Often we are assessing narrowed cardiac baffles placed in the heart to channel blood to proper chambers. These are in patients who have had atrial switch procedures (Mustard or Senning) or Fontan operations. These baffles may also have leaks where blood can still go to the wrong chamber; these can be quite challenging to successfully close.

We often see patients who have had heart valves placed earlier in life that have become too tight or leaky. For most of these patients we have options for replacing these valves without using the heart-lung machine and, in most situations, surgery is not needed.

As I mentioned, we also treat many patients who develop PVS after ablation for afib, drawing patients from around the world. Oftentimes these patients’ pulmonary veins are completely occluded, creating technically very challenging and complex cases. We have had a track record of remarkably safe and effective procedures.

Q: What is driving advancement in catheterization procedures at Cleveland Clinic and elsewhere?

A: We have well-developed programs with access to the latest technology for cath-guided closure of a variety of “holes in the heart”— defects that include atrial septal defects (ASDs), ventricular septal defects (VSDs) and patent ductus arteriosus (PDA). We can successfully treat narrowing that occurs in all the large vessels in the chest and sometimes abdomen. In addition to pulmonary vein stenosis, we treat the most complex forms of coarctation of the aorta and pulmonary artery stenosis, as well as reopening completely occluded superior and inferior venae cavae.

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Q: How do you define leadership in your new role?

A:  The big picture is about providing comprehensive and inclusive services to our patients and the institution. This means working collegially with all providers at Cleveland Clinic and referring entities, being attentive to needs that can be met by our services and therapies, both new and established.

In order to succeed in providing optimal services, the cath lab team works cohesively as one unit. This involves all the staff in the cath lab regardless of their individual job functions. We have included our staff into administrative meetings and educational programs. We want everyone to understand the basics of congenital heart lesions, what the procedure is to produce, and what is needed to make the lab run. This understanding helps ensure everyone in the room has a clear idea of what it is we’re doing and why. It helps expedite procedures, ensures that they plan next steps as we go and are attuned to what to watch for that might jeopardize patient safety so we are not missing anything.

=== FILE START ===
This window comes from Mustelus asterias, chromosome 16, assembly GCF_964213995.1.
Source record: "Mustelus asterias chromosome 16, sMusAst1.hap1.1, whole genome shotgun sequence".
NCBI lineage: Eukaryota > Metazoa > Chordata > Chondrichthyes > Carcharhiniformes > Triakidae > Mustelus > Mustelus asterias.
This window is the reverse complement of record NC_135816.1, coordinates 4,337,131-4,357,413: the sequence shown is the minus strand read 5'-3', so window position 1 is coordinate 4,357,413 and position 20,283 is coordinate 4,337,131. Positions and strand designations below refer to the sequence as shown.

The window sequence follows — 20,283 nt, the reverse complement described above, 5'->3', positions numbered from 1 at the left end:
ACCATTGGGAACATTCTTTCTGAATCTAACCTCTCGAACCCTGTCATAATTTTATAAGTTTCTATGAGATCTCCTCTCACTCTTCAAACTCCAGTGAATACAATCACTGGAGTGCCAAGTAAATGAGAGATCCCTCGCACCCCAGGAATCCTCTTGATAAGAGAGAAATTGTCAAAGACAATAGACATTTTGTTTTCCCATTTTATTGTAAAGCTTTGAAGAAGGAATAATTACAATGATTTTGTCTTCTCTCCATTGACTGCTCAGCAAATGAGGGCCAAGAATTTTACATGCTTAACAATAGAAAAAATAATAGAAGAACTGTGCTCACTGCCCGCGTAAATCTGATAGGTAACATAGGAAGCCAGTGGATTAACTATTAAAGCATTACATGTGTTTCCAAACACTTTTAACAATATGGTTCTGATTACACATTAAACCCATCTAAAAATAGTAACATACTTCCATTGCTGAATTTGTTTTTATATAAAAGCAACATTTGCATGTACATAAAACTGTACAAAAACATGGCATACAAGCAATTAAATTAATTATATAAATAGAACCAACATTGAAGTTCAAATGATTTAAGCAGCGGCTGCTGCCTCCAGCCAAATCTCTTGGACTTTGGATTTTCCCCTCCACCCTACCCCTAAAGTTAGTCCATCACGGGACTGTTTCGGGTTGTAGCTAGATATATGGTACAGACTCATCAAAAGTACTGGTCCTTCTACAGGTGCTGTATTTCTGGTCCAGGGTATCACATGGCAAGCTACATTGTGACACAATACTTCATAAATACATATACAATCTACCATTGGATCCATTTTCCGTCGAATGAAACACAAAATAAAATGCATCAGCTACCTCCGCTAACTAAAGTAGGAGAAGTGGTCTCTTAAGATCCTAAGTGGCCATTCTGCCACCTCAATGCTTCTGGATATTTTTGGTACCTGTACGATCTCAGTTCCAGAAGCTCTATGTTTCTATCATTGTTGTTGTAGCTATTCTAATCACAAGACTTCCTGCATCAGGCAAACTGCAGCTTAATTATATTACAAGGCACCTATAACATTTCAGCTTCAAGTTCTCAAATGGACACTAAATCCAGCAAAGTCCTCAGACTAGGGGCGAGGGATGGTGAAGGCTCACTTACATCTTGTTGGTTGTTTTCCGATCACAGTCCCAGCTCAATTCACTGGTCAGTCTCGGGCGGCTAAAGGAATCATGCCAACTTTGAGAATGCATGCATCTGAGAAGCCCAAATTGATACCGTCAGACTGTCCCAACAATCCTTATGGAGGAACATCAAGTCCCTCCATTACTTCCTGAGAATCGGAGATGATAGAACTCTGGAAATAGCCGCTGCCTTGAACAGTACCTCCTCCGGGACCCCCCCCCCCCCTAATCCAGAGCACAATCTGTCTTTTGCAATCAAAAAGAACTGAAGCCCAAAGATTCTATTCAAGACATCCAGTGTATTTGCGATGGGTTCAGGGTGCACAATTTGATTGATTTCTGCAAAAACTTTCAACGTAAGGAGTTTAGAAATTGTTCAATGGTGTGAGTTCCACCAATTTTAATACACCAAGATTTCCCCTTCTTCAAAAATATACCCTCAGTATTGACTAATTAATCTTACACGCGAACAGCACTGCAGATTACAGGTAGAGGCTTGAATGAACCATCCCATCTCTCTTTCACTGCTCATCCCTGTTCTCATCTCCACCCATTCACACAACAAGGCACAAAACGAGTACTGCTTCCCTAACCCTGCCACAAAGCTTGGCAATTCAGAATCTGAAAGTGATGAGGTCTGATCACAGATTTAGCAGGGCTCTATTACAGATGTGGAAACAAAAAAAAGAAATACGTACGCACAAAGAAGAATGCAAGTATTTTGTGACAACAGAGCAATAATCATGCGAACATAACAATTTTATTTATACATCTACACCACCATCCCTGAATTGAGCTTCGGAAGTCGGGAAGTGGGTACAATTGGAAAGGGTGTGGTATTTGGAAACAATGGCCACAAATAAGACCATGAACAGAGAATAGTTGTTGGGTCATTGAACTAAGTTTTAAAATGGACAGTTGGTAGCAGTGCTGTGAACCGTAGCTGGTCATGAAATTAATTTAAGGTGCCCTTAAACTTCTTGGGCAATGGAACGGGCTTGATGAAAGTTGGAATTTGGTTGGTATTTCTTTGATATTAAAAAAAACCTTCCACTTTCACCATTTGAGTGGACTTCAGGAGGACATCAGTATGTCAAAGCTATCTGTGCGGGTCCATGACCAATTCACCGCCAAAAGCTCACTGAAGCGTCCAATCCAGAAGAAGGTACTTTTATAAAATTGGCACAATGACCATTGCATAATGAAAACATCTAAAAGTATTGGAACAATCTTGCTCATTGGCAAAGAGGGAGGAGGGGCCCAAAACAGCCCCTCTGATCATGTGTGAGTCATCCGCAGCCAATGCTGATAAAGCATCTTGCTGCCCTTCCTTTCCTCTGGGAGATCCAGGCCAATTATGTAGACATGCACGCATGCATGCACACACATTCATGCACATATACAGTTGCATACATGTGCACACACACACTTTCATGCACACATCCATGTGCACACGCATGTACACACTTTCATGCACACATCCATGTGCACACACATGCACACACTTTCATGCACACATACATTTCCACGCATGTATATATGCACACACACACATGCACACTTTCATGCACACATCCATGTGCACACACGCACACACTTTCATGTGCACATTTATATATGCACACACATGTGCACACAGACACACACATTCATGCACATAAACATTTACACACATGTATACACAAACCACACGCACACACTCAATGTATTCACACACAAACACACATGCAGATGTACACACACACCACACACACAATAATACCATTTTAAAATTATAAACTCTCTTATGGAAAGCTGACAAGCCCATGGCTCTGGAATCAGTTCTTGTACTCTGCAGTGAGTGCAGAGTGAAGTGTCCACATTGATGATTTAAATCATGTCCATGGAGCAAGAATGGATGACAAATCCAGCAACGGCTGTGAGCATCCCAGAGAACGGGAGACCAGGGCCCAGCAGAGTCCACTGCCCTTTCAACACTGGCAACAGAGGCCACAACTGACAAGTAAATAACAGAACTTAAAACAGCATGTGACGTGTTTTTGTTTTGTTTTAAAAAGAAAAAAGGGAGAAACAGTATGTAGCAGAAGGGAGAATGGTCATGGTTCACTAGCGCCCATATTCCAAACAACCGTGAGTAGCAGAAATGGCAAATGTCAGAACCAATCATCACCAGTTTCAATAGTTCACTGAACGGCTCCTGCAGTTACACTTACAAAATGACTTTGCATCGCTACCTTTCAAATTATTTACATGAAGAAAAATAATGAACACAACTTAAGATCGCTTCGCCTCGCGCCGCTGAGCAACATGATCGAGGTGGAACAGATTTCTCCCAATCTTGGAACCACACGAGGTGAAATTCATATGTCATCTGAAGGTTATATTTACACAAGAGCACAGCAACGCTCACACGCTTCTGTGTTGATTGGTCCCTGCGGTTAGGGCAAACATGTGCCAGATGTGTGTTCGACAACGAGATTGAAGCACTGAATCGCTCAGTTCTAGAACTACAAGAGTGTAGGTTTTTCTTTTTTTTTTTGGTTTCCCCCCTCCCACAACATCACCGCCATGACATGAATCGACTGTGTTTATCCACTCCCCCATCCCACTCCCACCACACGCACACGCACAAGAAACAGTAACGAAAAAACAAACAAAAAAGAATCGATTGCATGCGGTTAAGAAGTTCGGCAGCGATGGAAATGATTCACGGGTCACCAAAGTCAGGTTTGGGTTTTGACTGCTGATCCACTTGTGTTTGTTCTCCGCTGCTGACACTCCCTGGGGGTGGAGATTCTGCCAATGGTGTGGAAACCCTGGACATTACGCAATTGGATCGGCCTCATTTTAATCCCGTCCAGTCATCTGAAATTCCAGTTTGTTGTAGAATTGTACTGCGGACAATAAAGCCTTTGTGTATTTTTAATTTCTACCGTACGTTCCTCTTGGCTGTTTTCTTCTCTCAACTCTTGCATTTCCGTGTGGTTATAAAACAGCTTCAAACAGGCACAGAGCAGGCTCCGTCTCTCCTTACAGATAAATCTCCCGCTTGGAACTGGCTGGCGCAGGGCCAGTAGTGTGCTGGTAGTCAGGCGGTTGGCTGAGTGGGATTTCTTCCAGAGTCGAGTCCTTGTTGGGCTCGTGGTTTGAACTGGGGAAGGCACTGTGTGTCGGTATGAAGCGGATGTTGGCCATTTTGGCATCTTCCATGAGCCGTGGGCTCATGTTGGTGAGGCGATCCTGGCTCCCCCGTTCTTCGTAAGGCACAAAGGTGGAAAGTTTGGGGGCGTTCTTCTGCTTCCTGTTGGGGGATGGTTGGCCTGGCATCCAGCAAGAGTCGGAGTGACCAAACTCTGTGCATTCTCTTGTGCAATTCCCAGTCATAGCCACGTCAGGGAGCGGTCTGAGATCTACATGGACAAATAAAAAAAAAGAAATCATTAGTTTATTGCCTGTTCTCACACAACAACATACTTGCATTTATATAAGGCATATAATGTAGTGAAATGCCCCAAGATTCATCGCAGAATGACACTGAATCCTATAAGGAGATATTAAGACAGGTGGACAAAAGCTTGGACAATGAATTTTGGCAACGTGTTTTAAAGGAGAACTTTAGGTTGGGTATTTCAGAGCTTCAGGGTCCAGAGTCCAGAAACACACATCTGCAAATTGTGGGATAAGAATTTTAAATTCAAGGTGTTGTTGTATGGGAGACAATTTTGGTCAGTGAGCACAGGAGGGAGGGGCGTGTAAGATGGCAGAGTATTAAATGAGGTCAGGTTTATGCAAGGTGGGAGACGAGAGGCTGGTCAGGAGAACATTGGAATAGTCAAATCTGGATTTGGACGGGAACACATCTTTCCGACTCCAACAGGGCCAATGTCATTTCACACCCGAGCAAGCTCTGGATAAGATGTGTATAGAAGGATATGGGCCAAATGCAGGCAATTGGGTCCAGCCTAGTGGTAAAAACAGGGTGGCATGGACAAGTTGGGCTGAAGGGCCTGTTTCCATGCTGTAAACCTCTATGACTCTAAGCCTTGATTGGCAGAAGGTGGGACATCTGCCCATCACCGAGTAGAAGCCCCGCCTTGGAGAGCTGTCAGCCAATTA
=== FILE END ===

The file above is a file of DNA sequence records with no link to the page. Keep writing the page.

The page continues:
Q: What do you think makes the cardiology group at Cleveland Clinic function at the top level it does?

A: I think there is a collegiality and an approachability among the cardiology and cardiac surgery staff here that is hard to find. It tends to be a much more cohesive group and a much more mature group in attempting to use all the disciplines to do what’s best for each individual patient. This is also true of the developing partnership we have with Akron Children’s Hospital, where we are striving to advance together in a complementary way to provide optimal care for patients in Northeast Ohio and beyond. I am encouraged by this, as it is the best way to develop strong programs that will succeed now and into the future.